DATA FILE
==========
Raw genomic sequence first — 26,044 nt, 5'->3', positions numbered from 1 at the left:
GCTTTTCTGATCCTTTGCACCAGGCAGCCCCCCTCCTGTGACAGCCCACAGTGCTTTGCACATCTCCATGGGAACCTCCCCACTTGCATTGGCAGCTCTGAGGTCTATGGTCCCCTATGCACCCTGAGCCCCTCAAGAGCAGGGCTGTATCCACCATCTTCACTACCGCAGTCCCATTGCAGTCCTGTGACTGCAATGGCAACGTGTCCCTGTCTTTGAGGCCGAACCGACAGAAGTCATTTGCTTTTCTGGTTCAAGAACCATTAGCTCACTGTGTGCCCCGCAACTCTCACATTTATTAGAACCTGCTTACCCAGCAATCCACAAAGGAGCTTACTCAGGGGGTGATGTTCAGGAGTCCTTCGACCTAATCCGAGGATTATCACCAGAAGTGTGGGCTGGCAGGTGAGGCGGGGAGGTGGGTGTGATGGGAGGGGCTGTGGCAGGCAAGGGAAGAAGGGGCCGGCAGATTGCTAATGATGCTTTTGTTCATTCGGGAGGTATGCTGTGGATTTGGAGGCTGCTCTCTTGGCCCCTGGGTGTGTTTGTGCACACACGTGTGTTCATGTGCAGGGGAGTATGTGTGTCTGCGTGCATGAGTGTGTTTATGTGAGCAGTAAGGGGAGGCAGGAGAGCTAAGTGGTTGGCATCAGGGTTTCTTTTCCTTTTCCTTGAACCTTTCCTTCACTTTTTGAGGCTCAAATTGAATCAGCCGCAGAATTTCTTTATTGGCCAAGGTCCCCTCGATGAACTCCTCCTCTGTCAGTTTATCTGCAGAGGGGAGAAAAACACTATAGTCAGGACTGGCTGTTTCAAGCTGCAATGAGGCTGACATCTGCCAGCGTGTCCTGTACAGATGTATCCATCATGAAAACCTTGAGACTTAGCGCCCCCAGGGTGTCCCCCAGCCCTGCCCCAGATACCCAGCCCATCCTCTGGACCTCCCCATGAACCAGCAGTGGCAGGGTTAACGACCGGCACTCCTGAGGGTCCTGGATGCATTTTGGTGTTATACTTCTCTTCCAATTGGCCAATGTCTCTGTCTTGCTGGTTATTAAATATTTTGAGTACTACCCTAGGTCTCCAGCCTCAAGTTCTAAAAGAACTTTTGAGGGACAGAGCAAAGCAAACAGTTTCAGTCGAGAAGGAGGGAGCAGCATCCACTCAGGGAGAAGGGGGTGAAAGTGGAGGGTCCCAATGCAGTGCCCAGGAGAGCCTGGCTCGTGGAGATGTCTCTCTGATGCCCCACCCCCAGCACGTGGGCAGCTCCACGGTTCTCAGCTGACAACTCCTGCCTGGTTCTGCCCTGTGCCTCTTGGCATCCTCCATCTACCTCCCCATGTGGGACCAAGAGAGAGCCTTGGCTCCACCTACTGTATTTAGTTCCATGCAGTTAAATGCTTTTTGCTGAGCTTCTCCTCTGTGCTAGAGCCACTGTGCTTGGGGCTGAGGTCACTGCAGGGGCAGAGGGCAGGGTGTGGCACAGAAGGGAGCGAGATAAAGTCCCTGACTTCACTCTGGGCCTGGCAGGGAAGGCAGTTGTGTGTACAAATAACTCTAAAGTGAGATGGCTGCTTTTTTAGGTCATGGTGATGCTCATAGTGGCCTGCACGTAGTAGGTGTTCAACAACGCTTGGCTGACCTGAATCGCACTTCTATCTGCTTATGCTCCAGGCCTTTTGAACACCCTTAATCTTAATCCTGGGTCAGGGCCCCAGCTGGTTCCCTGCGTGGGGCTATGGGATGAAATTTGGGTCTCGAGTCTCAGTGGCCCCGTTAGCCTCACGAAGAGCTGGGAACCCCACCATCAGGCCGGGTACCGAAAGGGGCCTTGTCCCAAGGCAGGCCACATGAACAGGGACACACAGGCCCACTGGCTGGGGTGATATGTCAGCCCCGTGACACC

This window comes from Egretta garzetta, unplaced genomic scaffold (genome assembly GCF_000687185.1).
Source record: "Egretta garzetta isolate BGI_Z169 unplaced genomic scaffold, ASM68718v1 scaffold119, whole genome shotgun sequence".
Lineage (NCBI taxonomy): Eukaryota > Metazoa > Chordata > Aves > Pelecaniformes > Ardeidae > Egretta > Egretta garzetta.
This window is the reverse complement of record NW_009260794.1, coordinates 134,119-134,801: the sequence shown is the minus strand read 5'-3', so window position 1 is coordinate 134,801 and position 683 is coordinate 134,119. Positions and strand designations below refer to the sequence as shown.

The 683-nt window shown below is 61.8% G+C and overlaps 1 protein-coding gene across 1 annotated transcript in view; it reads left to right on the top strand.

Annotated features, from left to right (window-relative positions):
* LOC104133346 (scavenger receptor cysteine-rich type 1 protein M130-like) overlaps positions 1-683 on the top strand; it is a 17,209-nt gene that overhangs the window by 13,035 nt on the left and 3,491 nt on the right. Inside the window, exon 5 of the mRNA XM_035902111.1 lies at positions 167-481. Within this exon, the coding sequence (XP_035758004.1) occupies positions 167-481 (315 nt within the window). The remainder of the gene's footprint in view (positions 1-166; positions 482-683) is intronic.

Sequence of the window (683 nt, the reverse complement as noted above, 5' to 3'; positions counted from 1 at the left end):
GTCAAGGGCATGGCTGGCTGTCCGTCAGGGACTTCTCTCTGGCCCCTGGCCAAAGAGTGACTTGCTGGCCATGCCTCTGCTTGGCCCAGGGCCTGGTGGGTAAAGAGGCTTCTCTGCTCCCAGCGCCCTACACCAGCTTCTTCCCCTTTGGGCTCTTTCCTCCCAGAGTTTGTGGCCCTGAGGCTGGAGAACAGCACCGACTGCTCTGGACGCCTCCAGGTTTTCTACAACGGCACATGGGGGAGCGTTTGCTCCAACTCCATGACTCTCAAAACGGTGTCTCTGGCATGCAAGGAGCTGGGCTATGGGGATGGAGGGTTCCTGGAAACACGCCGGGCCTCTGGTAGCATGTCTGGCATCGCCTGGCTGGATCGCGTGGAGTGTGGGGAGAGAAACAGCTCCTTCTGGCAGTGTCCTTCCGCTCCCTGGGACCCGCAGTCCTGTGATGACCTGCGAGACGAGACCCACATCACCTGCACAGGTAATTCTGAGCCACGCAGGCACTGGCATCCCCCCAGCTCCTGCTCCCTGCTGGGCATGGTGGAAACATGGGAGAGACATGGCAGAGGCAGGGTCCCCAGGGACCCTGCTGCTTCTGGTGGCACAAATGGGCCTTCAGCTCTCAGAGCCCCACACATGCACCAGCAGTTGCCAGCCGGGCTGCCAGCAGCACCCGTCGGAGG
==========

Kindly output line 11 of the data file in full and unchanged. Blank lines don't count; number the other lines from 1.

GTCAAGGGCATGGCTGGCTGTCCGTCAGGGACTTCTCTCTGGCCCCTGGCCAAAGAGTGACTTGCTGGCCATGCCTCTGCTTGGCCCAGGGCCTGGTGGGTAAAGAGGCTTCTCTGCTCCCAGCGCCCTACACCAGCTTCTTCCCCTTTGGGCTCTTTCCTCCCAGAGTTTGTGGCCCTGAGGCTGGAGAACAGCACCGACTGCTCTGGACGCCTCCAGGTTTTCTACAACGGCACATGGGGGAGCGTTTGCTCCAACTCCATGACTCTCAAAACGGTGTCTCTGGCATGCAAGGAGCTGGGCTATGGGGATGGAGGGTTCCTGGAAACACGCCGGGCCTCTGGTAGCATGTCTGGCATCGCCTGGCTGGATCGCGTGGAGTGTGGGGAGAGAAACAGCTCCTTCTGGCAGTGTCCTTCCGCTCCCTGGGACCCGCAGTCCTGTGATGACCTGCGAGACGAGACCCACATCACCTGCACAGGTAATTCTGAGCCACGCAGGCACTGGCATCCCCCCAGCTCCTGCTCCCTGCTGGGCATGGTGGAAACATGGGAGAGACATGGCAGAGGCAGGGTCCCCAGGGACCCTGCTGCTTCTGGTGGCACAAATGGGCCTTCAGCTCTCAGAGCCCCACACATGCACCAGCAGTTGCCAGCCGGGCTGCCAGCAGCACCCGTCGGAGG